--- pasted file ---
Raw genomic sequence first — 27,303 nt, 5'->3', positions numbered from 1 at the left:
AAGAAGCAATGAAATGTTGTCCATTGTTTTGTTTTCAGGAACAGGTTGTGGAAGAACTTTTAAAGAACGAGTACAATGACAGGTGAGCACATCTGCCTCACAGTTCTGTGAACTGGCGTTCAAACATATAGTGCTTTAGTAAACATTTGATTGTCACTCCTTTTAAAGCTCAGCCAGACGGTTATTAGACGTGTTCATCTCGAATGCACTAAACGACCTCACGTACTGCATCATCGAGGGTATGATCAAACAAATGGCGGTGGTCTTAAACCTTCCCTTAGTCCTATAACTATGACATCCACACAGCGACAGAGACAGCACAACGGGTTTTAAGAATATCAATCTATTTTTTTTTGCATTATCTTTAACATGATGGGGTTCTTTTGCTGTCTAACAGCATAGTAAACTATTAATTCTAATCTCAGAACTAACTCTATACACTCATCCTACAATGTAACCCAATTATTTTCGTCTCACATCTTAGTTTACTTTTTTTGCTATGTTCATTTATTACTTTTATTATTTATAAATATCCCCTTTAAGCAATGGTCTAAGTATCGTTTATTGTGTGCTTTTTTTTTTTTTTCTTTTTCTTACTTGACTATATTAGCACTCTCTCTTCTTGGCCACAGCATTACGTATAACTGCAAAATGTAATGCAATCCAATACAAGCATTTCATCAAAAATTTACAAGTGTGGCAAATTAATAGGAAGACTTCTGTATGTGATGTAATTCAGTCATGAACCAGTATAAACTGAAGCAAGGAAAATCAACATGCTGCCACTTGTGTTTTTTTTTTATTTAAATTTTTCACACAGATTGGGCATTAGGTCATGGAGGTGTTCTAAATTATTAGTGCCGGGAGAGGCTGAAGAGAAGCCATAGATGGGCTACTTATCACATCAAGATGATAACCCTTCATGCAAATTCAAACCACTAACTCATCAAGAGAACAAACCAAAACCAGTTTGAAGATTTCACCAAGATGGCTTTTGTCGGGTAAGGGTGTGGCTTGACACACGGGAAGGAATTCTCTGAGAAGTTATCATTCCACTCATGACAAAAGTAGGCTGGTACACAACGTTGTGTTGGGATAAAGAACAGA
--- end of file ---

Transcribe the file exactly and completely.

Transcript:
Raw genomic sequence first — 27,303 nt, 5'->3', positions numbered from 1 at the left:
AAGAAGCAATGAAATGTTGTCCATTGTTTTGTTTTCAGGAACAGGTTGTGGAAGAACTTTTAAAGAACGAGTACAATGACAGGTGAGCACATCTGCCTCACAGTTCTGTGAACTGGCGTTCAAACATATAGTGCTTTAGTAAACATTTGATTGTCACTCCTTTTAAAGCTCAGCCAGACGGTTATTAGACGTGTTCATCTCGAATGCACTAAACGACCTCACGTACTGCATCATCGAGGGTATGATCAAACAAATGGCGGTGGTCTTAAACCTTCCCTTAGTCCTATAACTATGACATCCACACAGCGACAGAGACAGCACAACGGGTTTTAAGAATATCAATCTATTTTTTTTTGCATTATCTTTAACATGATGGGGTTCTTTTGCTGTCTAACAGCATAGTAAACTATTAATTCTAATCTCAGAACTAACTCTATACACTCATCCTACAATGTAACCCAATTATTTTCGTCTCACATCTTAGTTTACTTTTTTTGCTATGTTCATTTATTACTTTTATTATTTATAAATATCCCCTTTAAGCAATGGTCTAAGTATCGTTTATTGTGTGCTTTTTTTTTTTTTTCTTTTTCTTACTTGACTATATTAGCACTCTCTCTTCTTGGCCACAGCATTACGTATAACTGCAAAATGTAATGCAATCCAATACAAGCATTTCATCAAAAATTTACAAGTGTGGCAAATTAATAGGAAGACTTCTGTATGTGATGTAATTCAGTCATGAACCAGTATAAACTGAAGCAAGGAAAATCAACATGCTGCCACTTGTGTTTTTTTTTTATTTAAATTTTTCACACAGATTGGGCATTAGGTCATGGAGGTGTTCTAAATTATTAGTGCCGGGAGAGGCTGAAGAGAAGCCATAGATGGGCTACTTATCACATCAAGATGATAACCCTTCATGCAAATTCAAACCACTAACTCATCAAGAGAACAAACCAAAACCAGTTTGAAGATTTCACCAAGATGGCTTTTGTCGGGTAAGGGTGTGGCTTGACACACGGGAAGGAATTCTCTGAGAAGTTATCATTCCACTCATGACAAAAGTAGGCTGGTACACAACGTTGTGTTGGGATAAAGAACAGA